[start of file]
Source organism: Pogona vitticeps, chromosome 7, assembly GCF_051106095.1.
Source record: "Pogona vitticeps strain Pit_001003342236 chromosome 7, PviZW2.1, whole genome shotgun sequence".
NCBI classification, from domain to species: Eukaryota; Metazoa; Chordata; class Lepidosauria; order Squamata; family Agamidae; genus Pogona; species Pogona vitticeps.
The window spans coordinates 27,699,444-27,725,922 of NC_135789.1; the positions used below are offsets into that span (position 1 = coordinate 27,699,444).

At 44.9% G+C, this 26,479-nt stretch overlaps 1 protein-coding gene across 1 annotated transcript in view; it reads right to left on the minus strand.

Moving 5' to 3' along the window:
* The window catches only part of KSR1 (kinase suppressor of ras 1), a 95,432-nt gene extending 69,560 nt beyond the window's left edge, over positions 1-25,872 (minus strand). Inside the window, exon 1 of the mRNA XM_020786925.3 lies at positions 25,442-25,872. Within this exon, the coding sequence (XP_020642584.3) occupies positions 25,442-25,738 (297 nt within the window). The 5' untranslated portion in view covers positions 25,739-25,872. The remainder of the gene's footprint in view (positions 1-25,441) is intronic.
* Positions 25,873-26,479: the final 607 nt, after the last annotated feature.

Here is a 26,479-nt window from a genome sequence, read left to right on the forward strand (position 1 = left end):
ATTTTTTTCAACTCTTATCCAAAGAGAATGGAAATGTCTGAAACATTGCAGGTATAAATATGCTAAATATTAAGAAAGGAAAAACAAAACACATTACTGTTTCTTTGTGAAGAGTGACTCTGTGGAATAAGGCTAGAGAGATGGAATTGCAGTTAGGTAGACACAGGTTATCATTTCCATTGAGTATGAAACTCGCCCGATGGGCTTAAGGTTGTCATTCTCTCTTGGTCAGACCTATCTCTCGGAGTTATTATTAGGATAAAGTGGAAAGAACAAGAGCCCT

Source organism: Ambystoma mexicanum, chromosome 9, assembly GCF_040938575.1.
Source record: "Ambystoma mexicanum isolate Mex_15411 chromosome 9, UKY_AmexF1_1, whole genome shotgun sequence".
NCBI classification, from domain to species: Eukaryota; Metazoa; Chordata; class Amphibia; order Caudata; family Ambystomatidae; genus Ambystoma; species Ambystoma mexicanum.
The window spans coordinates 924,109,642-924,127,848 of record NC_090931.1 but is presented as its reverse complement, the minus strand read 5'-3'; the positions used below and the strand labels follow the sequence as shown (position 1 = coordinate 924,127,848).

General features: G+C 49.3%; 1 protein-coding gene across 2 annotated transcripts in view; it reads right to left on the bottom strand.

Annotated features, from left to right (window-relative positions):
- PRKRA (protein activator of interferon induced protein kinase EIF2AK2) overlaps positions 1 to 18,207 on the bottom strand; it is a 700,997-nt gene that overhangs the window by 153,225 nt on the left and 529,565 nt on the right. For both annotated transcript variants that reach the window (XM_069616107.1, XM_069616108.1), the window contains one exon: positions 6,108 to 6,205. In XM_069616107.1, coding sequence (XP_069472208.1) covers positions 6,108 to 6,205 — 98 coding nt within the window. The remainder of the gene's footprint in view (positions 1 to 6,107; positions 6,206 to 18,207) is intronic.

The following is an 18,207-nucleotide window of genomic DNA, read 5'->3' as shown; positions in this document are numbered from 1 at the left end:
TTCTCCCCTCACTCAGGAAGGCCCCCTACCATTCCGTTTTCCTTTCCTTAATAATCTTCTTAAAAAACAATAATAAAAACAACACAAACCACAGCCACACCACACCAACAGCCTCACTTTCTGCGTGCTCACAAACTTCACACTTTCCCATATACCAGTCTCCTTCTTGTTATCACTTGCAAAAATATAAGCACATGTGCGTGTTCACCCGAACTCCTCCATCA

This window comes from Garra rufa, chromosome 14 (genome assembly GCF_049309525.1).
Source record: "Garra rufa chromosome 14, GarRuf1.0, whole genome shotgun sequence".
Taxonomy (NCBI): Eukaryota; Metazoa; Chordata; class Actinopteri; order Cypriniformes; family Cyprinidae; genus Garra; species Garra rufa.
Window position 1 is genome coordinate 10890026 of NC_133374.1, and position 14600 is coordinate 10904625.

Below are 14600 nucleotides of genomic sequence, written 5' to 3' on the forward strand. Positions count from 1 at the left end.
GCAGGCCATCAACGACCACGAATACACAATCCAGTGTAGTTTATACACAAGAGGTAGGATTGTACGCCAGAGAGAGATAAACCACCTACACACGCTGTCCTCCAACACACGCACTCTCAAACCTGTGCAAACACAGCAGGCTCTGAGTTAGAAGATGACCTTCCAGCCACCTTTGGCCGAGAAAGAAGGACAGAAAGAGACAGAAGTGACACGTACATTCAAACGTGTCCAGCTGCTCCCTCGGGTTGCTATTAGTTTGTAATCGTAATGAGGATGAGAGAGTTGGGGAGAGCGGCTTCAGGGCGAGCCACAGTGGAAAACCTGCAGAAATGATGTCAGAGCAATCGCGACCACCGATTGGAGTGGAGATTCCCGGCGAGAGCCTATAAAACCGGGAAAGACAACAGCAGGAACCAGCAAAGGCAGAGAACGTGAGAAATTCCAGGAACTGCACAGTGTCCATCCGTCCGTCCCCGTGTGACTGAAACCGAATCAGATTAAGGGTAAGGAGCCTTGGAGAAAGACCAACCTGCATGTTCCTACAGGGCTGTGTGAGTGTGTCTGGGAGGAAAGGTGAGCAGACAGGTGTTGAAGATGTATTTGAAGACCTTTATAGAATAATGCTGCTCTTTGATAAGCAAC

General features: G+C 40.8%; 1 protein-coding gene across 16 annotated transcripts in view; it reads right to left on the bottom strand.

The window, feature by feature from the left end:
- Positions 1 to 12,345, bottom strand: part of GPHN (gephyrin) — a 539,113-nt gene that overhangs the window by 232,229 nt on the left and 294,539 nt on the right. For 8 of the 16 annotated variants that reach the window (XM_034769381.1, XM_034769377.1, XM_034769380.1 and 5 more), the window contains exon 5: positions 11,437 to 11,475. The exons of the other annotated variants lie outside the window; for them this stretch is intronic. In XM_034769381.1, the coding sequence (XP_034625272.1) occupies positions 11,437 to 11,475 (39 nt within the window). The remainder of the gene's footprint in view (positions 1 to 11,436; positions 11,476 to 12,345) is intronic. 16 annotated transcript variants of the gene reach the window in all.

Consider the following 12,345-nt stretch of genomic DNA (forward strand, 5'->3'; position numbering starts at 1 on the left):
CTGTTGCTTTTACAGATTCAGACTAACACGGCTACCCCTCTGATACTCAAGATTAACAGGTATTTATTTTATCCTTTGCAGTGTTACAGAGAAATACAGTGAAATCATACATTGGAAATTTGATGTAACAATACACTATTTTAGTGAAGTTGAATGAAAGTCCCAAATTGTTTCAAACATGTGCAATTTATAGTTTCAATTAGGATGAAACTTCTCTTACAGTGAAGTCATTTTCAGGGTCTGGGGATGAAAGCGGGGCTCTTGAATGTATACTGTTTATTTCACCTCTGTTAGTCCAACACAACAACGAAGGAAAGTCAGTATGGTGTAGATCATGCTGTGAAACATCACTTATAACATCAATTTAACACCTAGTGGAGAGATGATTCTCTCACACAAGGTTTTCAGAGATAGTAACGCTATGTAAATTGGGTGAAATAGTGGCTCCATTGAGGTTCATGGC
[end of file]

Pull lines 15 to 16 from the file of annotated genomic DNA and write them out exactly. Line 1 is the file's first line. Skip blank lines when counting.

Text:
General features: G+C 49.3%; 1 protein-coding gene across 2 annotated transcripts in view; it reads right to left on the bottom strand.

Annotated features, from left to right (window-relative positions):